In a large bowl combine the bananas, vanilla extract, and coconut oil. Set aside. In another bowl whisk together the oats, almond meal, shredded coconut, cinnamon, salt, and baking powder. Add the dry ingredients to the wet ingredients and stir until combined. Fold in the chocolate chunks/chips.The dough is a bit looser than a standard cookie dough, don't worry about it. Drop dollops of the dough, each about 2 teaspoons in size, an inch apart, onto a parchment (or Silpat) lined baking sheet. Bake for 12 - 14 minutes. I baked these as long as possible without burning the bottoms and they were perfect - just shy of 15 minutes seems to be about right in my oven.

Makes about 3 dozen bite-sized cookies.

Sunday, December 4, 2011

Christmas Cactus Time

I like to post a picture of my Christmas cactus each winter around this time. Every year it shocks me to find it in flower (maybe because I basically do nothing for it but provide occasional water). There is something just amazing about such a brilliant flower at such a dark time of year. I think God likes to surprise us with sparks of beauty when we're not expecting them.

Friday, December 2, 2011

Ride 'Em, Cowboy . . . and Cowgirl!


So I thought I'd put a few more kid pictures on here. I promise I did not put them up to this to exploit them on my blog. They really were
this cute for their own enjoyment.

If my camera battery hadn't gone dead, I'd have included the pictures of Jesse "lassoing" Abigail's car (he had me tie the rope for him) and pulling her over to his horse. That was pretty adorable.

Getting Saucy!

I don't know if I'm in the minority here, but my contact with the cranberry has always been in the opening of a can. I'm a cranberry fan, but I was a little daunted by the real deal. Last fall I saw some nice red berries in a quart basket at Reading Terminal Market and thought, "Wow, pretty, but what would someone do with these?"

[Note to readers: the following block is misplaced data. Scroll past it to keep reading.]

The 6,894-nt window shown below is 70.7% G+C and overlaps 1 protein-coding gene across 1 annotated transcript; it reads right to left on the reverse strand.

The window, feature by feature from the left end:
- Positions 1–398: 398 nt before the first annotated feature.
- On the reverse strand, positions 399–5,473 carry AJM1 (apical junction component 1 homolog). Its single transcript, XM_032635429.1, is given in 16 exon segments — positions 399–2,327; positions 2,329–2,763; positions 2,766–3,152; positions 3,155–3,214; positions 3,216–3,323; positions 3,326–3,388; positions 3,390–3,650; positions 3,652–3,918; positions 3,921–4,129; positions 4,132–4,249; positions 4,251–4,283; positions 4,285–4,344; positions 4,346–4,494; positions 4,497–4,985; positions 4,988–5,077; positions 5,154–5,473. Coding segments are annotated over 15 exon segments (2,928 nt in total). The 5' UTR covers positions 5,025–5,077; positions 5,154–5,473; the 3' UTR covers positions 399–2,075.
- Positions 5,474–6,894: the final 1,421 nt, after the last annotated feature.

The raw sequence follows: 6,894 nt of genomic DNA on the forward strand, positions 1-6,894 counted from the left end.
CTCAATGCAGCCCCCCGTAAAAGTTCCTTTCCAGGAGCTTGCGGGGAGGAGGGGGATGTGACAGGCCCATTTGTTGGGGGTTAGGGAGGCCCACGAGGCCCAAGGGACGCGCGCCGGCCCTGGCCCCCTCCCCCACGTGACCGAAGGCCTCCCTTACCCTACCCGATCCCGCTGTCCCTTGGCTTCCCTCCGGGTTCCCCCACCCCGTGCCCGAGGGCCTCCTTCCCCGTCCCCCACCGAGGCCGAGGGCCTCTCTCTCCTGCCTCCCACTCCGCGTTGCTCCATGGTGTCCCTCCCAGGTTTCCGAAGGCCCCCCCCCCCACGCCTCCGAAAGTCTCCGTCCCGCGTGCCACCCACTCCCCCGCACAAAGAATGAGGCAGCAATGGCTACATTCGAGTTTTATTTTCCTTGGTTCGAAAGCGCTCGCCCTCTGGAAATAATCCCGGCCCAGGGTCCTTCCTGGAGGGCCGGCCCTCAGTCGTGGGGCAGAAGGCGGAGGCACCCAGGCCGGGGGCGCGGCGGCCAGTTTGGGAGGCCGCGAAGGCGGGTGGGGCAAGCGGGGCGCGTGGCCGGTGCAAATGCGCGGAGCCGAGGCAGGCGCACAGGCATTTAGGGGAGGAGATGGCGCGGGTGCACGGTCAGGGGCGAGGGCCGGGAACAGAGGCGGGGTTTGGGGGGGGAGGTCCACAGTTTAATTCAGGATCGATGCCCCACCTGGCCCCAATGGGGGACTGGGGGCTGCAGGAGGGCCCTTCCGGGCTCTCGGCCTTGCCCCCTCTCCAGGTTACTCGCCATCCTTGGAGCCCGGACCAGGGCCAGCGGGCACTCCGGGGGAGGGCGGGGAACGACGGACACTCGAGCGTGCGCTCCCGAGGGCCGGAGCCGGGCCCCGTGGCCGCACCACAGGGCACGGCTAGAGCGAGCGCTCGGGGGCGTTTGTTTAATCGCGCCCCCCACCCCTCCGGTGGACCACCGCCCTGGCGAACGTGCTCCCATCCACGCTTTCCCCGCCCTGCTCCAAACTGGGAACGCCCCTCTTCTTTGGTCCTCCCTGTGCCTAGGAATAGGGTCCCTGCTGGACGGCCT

This fall, I was surprised by a windfall of cranberries. A good friend had bought two bags to make a bread and only needed half of one. She (erroneously) assumed I'd know what to do with them since she didn't.

Of course, I took the berries. I mean, I told her I didn't know anything about making cranberry sauce, but she was just happy to find someone who'd do something with them. And so I was introduced to the cranberry. I washed them, picked out what I assumed were bad berries (I figured if they were black inside and smelled really funky--or if they were super squishy--that it would be a safe bet to toss them), and then followed my friend, Rachel's, instructions explicitly. When I called her (frustrated by elaborate and rather icky sounding internet recipes) for advice, she read me the Ball Canning recipe and made me promise to use as much sugar as they called for (Who, me? skimp on sugar?) so we wouldn't end up with botulism.

The recipe was successful, I hit a farmer's market and bought the quantity pictured in my sink above, and made about a dozen jars of cranberry sauce. I don't know if this sounds exciting to anyone but me, but it tastes just like Ocean Spray! I love the cans, I was thrilled to replicate that taste.

I thought I'd post the recipe, and also encourage any other cranberry-phobes: You can do it! It's exactly like making any kind of jelly. (You can use a water bath canner if you're going to can it. If you weren't going to can it, you could skip all steps but boiling the ingredients below.)

Simple Cranberry Sauce Recipe:

Start your water bath and have sterilized jars ready.
4 c water,
4 c sugar, and
8 c cranberries
Put in a dutch oven and boil till they "pop." (You'll know, trust me.)
They need to hard boil for 10-15 min. You can add OJ or orange zest (I didn't), and if you're canning, leave 1/4" headspace at the top and waterbath can for 15 minutes (Ball's directions).

It was really empowering, let me tell you. If I can make cranberry sauce, what else can I do that I never realized was possible?! Who knows? Today the cranberry, tomorrow the world! . . . or, I don't know, maybe the kumquat, whatever that is.

Anyway, yum!